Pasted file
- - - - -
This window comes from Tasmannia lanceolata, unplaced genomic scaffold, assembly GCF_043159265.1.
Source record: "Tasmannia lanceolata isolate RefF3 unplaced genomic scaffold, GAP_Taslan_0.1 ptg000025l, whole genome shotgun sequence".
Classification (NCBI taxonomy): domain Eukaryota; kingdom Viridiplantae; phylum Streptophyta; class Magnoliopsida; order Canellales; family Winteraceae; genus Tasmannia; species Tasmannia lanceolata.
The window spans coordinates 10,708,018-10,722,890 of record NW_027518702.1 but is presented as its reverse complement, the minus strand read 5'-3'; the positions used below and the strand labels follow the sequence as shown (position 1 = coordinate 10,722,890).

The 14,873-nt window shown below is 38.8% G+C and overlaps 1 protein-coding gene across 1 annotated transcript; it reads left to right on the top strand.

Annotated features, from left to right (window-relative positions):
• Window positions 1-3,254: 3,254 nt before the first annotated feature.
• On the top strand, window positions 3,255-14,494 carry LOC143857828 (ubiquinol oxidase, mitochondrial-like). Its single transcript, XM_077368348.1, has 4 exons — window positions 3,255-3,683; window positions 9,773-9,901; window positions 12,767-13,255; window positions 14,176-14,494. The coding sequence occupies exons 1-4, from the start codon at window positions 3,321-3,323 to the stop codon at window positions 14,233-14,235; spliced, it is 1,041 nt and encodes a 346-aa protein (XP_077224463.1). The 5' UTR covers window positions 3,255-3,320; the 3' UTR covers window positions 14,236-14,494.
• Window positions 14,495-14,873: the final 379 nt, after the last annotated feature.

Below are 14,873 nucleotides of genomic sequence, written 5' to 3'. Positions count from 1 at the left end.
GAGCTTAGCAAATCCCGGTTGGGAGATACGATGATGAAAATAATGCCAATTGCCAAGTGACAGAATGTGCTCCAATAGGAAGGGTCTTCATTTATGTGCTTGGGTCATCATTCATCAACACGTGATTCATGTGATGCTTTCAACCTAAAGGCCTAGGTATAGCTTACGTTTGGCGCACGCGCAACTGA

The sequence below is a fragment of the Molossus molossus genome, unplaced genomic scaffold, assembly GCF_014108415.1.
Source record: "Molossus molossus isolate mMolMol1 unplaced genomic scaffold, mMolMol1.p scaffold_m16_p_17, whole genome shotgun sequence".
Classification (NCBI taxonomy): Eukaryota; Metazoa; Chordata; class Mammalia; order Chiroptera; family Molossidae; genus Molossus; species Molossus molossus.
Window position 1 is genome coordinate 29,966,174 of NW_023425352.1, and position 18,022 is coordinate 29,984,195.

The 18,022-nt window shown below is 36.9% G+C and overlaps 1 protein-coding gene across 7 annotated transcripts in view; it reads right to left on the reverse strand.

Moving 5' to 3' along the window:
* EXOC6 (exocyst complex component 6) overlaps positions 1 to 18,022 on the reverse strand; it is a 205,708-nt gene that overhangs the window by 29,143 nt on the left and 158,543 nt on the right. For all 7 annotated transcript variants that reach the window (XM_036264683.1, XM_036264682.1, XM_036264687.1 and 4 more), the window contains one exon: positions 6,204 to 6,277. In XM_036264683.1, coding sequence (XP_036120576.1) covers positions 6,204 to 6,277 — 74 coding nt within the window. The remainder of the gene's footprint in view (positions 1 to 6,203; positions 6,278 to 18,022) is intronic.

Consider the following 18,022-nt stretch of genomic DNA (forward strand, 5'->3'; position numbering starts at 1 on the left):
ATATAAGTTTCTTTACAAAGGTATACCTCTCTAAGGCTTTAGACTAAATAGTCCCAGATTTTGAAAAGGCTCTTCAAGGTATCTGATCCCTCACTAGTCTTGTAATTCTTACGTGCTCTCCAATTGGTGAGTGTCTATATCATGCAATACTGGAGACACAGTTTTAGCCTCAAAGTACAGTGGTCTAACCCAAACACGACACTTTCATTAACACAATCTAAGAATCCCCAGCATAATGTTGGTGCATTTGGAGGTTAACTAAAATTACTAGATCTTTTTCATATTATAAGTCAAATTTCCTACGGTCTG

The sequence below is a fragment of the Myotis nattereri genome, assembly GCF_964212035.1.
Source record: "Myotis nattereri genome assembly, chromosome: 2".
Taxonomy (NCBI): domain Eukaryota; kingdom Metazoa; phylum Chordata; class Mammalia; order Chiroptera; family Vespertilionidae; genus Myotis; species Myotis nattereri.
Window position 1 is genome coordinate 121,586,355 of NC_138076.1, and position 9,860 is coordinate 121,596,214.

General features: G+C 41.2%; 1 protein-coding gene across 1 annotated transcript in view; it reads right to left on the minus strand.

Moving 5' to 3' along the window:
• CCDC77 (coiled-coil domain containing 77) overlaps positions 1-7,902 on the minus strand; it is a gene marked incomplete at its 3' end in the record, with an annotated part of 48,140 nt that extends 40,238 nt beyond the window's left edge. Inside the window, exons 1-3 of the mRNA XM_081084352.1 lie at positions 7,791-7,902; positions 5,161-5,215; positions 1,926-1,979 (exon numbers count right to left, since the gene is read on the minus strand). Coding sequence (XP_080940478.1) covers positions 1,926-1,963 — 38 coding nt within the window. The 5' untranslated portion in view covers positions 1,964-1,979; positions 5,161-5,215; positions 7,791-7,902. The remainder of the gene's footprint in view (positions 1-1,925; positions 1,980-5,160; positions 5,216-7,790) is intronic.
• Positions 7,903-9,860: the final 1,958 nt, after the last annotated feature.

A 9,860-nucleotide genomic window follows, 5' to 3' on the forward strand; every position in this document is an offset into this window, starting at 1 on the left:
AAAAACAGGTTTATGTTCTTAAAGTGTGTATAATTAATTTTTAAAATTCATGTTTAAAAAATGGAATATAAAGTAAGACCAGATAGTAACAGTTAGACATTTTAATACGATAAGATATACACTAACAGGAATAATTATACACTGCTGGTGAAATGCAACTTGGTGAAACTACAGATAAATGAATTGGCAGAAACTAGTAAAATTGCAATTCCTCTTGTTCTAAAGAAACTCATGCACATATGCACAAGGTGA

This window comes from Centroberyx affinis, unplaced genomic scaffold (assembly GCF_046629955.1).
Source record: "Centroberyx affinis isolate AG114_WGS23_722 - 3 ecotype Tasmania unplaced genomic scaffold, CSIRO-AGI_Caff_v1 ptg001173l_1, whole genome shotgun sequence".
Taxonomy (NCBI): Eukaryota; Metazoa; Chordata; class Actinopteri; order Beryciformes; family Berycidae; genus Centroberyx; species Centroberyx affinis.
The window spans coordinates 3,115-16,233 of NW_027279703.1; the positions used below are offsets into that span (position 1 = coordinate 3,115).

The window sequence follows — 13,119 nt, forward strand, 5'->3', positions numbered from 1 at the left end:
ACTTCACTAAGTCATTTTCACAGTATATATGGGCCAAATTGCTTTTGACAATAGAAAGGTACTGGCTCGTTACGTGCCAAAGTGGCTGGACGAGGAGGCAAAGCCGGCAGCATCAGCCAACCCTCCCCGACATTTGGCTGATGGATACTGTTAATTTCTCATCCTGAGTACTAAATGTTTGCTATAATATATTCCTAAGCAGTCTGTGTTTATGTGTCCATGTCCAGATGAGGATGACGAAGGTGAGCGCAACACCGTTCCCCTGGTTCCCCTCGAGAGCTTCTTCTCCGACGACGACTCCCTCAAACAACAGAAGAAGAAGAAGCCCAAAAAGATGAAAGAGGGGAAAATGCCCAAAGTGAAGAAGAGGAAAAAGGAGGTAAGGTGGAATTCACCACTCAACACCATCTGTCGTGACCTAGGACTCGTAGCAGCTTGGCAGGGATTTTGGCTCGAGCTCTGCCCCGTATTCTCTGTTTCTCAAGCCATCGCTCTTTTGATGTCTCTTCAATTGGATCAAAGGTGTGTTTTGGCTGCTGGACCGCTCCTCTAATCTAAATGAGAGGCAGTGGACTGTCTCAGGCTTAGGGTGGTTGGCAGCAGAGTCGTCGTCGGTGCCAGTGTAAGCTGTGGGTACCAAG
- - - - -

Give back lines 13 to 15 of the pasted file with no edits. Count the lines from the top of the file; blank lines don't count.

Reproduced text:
Source record: "Molossus molossus isolate mMolMol1 unplaced genomic scaffold, mMolMol1.p scaffold_m16_p_17, whole genome shotgun sequence".
Classification (NCBI taxonomy): Eukaryota; Metazoa; Chordata; class Mammalia; order Chiroptera; family Molossidae; genus Molossus; species Molossus molossus.
Window position 1 is genome coordinate 29,966,174 of NW_023425352.1, and position 18,022 is coordinate 29,984,195.